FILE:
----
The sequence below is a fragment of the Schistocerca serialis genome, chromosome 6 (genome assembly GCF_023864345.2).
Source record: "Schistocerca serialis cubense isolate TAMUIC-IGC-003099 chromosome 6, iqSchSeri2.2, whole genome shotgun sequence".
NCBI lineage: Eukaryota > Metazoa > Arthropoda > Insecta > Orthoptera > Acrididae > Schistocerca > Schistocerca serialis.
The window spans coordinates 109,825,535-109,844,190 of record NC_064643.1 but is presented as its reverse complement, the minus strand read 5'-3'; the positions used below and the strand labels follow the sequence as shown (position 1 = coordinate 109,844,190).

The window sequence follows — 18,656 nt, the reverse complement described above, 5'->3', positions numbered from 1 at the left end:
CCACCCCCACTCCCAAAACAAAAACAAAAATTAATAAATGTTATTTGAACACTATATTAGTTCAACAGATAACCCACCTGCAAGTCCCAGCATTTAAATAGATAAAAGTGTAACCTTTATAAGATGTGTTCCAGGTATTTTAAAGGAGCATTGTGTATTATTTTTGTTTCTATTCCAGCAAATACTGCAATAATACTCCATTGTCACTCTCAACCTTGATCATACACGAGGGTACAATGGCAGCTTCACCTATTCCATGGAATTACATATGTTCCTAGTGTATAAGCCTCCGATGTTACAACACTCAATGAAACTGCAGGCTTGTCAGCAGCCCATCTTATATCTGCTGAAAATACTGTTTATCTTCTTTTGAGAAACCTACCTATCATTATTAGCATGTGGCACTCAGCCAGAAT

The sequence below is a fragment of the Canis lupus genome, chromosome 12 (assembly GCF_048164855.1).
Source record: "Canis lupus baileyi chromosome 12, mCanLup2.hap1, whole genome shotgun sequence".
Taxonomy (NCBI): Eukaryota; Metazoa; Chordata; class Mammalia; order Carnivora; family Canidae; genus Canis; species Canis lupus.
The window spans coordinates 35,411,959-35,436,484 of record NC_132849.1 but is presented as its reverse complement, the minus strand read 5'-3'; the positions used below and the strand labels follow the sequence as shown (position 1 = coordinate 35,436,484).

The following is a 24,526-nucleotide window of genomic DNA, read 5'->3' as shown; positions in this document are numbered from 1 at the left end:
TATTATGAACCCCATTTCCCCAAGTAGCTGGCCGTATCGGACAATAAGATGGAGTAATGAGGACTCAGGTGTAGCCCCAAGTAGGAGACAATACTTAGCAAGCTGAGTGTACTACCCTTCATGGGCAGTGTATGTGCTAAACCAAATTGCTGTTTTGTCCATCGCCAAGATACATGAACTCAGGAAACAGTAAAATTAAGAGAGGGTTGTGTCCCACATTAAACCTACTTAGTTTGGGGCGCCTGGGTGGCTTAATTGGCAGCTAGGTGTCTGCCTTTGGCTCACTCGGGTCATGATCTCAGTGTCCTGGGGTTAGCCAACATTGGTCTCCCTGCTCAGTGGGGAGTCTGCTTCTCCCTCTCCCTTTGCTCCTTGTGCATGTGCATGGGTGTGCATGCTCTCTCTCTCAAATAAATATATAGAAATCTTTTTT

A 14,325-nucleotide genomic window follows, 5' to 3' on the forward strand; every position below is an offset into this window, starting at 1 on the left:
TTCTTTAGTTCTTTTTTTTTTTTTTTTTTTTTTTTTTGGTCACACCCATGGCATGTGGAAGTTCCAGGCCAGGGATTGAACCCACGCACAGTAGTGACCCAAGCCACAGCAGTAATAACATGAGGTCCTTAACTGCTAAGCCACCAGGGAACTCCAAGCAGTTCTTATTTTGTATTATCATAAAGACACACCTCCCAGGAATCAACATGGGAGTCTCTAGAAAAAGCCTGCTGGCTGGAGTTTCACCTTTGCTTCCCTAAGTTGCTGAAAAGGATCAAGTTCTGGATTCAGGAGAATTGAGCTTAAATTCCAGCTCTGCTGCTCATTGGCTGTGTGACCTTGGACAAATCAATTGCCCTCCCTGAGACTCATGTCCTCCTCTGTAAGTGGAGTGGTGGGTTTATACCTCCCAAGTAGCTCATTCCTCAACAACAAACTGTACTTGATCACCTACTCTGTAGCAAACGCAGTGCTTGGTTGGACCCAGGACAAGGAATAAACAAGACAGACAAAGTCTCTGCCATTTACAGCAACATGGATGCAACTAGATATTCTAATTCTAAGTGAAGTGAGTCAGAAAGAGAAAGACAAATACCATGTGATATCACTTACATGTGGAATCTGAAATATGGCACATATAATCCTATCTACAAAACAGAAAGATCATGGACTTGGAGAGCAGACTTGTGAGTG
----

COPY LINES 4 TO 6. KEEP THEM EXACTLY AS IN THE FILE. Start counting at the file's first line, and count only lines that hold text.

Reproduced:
The window spans coordinates 109,825,535-109,844,190 of record NC_064643.1 but is presented as its reverse complement, the minus strand read 5'-3'; the positions used below and the strand labels follow the sequence as shown (position 1 = coordinate 109,844,190).

The window sequence follows — 18,656 nt, the reverse complement described above, 5'->3', positions numbered from 1 at the left end:
CCACCCCCACTCCCAAAACAAAAACAAAAATTAATAAATGTTATTTGAACACTATATTAGTTCAACAGATAACCCACCTGCAAGTCCCAGCATTTAAATAGATAAAAGTGTAACCTTTATAAGATGTGTTCCAGGTATTTTAAAGGAGCATTGTGTATTATTTTTGTTTCTATTCCAGCAAATACTGCAATAATACTCCATTGTCACTCTCAACCTTGATCATACACGAGGGTACAATGGCAGCTTCACCTATTCCATGGAATTACATATGTTCCTAGTGTATAAGCCTCCGATGTTACAACACTCAATGAAACTGCAGGCTTGTCAGCAGCCCATCTTATATCTGCTGAAAATACTGTTTATCTTCTTTTGAGAAACCTACCTATCATTATTAGCATGTGGCACTCAGCCAGAAT